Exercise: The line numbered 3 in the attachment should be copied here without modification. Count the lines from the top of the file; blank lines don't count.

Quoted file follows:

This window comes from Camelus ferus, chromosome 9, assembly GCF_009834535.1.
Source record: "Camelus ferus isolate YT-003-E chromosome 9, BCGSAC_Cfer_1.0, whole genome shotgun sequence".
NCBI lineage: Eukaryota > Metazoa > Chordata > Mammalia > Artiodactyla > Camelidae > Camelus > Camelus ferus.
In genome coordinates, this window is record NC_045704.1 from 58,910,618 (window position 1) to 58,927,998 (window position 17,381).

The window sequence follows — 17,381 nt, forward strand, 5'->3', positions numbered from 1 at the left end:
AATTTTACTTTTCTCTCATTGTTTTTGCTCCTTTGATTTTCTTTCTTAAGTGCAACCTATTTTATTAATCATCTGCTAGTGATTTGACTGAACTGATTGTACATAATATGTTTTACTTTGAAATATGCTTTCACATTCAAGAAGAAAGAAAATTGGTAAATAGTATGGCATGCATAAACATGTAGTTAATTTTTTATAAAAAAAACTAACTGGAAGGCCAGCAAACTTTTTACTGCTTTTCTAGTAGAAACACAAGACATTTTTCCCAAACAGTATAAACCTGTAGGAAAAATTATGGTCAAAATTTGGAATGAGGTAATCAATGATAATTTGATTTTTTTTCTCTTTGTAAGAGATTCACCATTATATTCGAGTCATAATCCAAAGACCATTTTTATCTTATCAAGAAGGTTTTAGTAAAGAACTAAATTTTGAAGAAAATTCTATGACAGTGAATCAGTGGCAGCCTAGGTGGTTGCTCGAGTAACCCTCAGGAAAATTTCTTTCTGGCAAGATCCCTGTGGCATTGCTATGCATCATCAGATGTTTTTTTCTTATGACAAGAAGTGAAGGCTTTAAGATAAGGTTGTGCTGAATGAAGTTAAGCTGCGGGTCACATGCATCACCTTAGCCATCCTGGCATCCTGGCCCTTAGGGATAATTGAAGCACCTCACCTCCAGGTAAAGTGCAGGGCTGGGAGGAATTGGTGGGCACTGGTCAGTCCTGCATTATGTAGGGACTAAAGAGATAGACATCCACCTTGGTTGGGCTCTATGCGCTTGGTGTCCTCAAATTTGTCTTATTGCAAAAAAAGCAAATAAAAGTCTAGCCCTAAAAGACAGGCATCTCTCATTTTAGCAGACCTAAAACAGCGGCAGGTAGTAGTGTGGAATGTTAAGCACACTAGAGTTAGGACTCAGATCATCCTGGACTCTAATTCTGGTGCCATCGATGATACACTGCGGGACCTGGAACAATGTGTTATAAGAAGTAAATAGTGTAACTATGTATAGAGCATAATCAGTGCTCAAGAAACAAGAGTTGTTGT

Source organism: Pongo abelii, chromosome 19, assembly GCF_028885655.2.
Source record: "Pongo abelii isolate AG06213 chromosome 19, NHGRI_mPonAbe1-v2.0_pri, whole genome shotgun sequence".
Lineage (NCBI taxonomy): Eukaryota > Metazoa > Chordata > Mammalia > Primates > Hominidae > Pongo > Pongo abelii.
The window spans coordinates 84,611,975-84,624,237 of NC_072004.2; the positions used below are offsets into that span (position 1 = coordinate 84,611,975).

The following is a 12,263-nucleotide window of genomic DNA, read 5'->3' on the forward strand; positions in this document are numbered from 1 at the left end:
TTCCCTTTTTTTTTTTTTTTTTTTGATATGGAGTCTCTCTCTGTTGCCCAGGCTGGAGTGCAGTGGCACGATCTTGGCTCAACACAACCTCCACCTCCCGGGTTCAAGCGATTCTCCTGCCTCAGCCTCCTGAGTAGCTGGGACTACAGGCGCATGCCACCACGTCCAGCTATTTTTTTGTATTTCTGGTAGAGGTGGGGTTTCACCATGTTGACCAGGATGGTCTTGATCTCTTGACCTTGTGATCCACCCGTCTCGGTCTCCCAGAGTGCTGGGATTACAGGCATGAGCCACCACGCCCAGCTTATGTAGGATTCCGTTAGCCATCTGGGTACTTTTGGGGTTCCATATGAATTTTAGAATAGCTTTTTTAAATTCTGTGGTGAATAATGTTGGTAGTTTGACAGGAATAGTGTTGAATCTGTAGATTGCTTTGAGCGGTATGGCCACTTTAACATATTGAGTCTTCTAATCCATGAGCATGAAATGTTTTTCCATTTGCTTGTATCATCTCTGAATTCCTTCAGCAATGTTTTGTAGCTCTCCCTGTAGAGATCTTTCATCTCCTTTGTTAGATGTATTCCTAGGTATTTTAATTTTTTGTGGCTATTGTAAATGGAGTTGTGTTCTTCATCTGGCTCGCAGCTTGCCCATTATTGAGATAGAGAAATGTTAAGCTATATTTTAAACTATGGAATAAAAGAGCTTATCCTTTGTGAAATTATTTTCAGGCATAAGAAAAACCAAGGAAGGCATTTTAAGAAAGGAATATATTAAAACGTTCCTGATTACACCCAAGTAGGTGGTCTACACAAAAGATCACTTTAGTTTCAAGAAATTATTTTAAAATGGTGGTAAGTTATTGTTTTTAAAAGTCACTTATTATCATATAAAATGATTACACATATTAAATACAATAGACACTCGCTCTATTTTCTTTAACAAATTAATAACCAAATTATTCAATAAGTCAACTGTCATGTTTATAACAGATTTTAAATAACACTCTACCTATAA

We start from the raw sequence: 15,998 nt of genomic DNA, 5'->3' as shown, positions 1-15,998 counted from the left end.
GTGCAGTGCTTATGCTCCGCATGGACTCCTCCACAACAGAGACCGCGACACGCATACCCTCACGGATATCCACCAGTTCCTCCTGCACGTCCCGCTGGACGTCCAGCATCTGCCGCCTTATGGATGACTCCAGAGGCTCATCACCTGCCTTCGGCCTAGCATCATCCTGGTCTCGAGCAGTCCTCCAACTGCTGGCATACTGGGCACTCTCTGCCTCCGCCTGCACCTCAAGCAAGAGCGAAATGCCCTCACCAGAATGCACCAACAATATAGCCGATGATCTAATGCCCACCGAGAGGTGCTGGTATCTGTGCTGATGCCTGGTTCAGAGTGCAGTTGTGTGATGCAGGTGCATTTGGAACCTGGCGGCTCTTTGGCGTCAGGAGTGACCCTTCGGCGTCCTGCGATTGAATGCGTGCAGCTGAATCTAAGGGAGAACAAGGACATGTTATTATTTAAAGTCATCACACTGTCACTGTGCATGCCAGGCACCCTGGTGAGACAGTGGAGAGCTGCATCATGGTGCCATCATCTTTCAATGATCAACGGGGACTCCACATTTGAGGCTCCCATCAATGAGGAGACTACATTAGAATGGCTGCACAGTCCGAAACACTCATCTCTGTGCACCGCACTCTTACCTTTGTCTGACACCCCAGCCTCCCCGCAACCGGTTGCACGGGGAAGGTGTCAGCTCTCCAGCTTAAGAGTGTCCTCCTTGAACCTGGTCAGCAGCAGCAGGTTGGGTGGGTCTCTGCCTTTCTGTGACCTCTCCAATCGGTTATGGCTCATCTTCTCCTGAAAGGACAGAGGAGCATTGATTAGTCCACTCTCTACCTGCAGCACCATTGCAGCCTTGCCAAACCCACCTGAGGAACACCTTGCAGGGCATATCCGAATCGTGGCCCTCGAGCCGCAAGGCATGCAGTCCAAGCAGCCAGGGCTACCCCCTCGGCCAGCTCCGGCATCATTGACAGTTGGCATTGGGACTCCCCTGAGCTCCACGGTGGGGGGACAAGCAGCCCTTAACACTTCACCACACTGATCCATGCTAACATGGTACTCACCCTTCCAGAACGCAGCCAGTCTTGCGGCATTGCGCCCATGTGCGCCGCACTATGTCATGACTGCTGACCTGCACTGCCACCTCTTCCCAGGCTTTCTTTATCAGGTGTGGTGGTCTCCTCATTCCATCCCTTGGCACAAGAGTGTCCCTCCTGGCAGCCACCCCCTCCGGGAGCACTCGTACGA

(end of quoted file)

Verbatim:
NCBI lineage: Eukaryota > Metazoa > Chordata > Mammalia > Artiodactyla > Camelidae > Camelus > Camelus ferus.